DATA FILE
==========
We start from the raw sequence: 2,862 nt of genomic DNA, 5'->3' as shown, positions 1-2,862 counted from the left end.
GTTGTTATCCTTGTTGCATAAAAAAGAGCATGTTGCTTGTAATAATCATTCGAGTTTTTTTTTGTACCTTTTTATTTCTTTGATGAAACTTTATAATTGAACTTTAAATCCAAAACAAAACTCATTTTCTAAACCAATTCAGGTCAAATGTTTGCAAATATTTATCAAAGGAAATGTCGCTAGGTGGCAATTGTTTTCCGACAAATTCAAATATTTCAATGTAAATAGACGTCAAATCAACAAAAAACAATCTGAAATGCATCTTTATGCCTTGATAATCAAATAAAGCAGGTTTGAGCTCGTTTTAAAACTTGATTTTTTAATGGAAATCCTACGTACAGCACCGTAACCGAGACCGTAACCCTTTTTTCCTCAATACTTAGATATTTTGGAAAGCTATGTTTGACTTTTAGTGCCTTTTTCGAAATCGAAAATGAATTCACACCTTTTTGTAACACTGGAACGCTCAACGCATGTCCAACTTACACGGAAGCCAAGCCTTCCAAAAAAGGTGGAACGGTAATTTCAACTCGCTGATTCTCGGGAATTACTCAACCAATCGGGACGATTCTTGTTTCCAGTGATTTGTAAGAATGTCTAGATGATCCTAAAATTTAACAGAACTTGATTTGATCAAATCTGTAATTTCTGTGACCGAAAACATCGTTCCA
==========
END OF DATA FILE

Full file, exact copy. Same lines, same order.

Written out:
We start from the raw sequence: 2,862 nt of genomic DNA, 5'->3' as shown, positions 1-2,862 counted from the left end.
GTTGTTATCCTTGTTGCATAAAAAAGAGCATGTTGCTTGTAATAATCATTCGAGTTTTTTTTTGTACCTTTTTATTTCTTTGATGAAACTTTATAATTGAACTTTAAATCCAAAACAAAACTCATTTTCTAAACCAATTCAGGTCAAATGTTTGCAAATATTTATCAAAGGAAATGTCGCTAGGTGGCAATTGTTTTCCGACAAATTCAAATATTTCAATGTAAATAGACGTCAAATCAACAAAAAACAATCTGAAATGCATCTTTATGCCTTGATAATCAAATAAAGCAGGTTTGAGCTCGTTTTAAAACTTGATTTTTTAATGGAAATCCTACGTACAGCACCGTAACCGAGACCGTAACCCTTTTTTCCTCAATACTTAGATATTTTGGAAAGCTATGTTTGACTTTTAGTGCCTTTTTCGAAATCGAAAATGAATTCACACCTTTTTGTAACACTGGAACGCTCAACGCATGTCCAACTTACACGGAAGCCAAGCCTTCCAAAAAAGGTGGAACGGTAATTTCAACTCGCTGATTCTCGGGAATTACTCAACCAATCGGGACGATTCTTGTTTCCAGTGATTTGTAAGAATGTCTAGATGATCCTAAAATTTAACAGAACTTGATTTGATCAAATCTGTAATTTCTGTGACCGAAAACATCGTTCCA